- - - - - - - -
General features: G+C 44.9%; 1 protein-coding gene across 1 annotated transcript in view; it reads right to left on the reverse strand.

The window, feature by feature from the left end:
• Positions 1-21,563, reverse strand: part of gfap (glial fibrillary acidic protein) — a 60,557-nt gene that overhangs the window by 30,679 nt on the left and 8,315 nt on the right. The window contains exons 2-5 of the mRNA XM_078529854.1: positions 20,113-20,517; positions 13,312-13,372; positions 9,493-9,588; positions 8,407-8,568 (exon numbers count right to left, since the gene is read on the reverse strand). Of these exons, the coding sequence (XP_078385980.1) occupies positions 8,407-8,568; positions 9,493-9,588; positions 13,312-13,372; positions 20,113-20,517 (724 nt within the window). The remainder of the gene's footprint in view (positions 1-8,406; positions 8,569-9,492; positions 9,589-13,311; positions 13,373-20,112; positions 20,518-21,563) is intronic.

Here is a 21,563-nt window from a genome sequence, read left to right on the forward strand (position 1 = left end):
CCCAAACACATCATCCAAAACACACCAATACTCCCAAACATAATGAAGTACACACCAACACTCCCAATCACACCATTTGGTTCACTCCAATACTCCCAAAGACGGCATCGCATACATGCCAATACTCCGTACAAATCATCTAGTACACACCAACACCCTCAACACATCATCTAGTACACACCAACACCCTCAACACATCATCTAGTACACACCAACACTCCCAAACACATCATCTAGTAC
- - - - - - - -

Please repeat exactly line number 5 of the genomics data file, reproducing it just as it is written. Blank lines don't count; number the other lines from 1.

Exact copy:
CCCAAACACATCATCCAAAACACACCAATACTCCCAAACATAATGAAGTACACACCAACACTCCCAATCACACCATTTGGTTCACTCCAATACTCCCAAAGACGGCATCGCATACATGCCAATACTCCGTACAAATCATCTAGTACACACCAACACCCTCAACACATCATCTAGTACACACCAACACCCTCAACACATCATCTAGTACACACCAACACTCCCAAACACATCATCTAGTAC